This information is provided by the National Institutes of Health (NIH) Genetic and Rare Diseases Information Center (GARD).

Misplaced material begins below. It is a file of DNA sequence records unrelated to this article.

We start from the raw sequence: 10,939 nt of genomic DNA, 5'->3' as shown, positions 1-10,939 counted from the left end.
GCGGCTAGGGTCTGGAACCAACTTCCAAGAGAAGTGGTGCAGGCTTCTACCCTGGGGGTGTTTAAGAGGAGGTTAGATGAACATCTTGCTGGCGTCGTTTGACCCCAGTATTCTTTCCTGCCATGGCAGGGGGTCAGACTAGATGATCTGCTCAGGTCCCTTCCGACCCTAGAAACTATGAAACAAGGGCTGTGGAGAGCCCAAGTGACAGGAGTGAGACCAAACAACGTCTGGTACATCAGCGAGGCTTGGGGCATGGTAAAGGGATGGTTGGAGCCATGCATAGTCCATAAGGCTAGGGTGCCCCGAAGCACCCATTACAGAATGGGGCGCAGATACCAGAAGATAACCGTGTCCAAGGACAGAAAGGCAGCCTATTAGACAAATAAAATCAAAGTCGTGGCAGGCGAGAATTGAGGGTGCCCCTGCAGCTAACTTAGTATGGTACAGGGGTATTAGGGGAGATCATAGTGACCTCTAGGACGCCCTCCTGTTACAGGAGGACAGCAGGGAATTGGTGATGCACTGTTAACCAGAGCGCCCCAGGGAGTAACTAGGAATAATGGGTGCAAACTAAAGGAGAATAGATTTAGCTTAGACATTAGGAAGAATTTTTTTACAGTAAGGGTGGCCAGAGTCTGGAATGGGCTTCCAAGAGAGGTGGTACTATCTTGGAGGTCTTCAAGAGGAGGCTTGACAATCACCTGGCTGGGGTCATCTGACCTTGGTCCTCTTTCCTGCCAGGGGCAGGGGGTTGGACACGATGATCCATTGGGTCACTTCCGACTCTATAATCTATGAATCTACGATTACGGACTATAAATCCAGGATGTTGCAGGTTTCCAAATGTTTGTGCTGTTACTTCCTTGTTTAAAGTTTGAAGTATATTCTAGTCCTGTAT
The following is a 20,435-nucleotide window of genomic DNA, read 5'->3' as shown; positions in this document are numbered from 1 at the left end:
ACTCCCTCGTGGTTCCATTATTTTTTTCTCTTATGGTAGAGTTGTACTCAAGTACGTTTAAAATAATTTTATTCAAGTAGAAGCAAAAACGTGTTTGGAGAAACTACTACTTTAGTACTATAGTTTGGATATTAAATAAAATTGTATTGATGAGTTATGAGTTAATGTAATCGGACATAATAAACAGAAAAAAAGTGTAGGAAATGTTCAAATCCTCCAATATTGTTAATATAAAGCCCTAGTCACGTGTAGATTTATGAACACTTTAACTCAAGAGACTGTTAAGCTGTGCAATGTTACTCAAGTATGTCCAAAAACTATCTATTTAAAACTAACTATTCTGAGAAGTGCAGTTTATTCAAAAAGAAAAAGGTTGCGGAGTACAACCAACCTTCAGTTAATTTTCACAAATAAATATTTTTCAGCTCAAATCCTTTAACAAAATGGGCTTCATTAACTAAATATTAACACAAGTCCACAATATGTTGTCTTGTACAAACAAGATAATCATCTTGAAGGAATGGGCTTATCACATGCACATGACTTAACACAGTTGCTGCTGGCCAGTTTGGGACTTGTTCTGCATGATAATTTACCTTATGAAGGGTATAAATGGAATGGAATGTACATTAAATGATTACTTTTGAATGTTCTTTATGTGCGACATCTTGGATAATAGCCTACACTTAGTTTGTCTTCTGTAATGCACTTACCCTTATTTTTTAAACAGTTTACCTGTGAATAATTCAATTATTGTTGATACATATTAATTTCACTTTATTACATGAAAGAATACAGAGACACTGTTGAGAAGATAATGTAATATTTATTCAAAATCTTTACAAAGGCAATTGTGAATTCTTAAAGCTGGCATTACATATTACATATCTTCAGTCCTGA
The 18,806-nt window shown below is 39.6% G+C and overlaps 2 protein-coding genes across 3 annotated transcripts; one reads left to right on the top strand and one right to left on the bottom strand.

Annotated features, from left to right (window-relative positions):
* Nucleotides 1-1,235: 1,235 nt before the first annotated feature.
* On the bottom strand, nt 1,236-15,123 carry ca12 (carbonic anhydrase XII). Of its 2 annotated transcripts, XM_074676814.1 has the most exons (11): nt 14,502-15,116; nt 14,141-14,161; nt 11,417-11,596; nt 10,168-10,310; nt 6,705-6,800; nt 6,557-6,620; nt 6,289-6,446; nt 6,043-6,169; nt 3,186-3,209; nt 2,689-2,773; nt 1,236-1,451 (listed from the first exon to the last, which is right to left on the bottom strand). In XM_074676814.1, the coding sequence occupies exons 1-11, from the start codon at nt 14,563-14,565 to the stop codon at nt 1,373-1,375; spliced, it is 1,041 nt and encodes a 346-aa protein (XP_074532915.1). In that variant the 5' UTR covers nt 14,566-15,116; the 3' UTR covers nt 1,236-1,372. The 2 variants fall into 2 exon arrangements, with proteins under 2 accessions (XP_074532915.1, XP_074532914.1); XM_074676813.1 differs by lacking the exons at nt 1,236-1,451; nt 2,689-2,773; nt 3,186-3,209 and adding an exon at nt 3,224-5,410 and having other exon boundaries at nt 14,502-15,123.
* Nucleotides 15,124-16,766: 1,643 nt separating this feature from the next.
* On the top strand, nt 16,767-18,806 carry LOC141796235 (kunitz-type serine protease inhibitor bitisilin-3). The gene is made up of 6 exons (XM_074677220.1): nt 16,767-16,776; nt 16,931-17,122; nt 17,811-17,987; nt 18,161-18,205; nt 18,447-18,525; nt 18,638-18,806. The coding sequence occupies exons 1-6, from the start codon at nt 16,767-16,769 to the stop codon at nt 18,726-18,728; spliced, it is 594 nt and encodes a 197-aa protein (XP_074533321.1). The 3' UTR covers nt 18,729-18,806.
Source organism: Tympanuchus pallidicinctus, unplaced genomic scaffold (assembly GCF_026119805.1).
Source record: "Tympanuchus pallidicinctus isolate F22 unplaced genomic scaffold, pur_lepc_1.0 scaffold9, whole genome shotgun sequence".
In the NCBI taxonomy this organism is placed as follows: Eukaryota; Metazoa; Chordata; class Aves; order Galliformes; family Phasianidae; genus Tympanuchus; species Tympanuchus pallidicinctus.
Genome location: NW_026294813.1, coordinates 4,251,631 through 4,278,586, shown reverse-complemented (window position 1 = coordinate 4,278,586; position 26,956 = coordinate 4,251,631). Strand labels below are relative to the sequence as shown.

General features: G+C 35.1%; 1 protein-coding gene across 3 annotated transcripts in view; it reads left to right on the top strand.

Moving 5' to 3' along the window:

Adult-onset citrullinemia type II is an inherited disorder that causes ammonia and other toxic substances to accumulate in the blood. The condition chiefly affects the nervous system, causing confusion, restlessness, memory loss, abnormal behaviors (such as aggression, irritability, and hyperactivity), seizures, and coma. These signs and symptoms can be life-threatening. The signs and symptoms appear during adulthood and are triggered by certain medications, infections, surgery, and alcohol intake. The features of adult-onset type II citrullinemia may also develop in people who as infants had a liver disorder called neonatal intrahepatic cholestasis caused by citrin deficiency (NICCD). In many cases, the signs and symptoms of NICCD resolve within a year. Years or even decades later, however, some of these people develop the characteristic features of adult-onset type II citrullinemia. Adult-onset citrullinemia type II is caused by mutations in the SLC25A13 gene. This condition is inherited in an autosomal recessive pattern.
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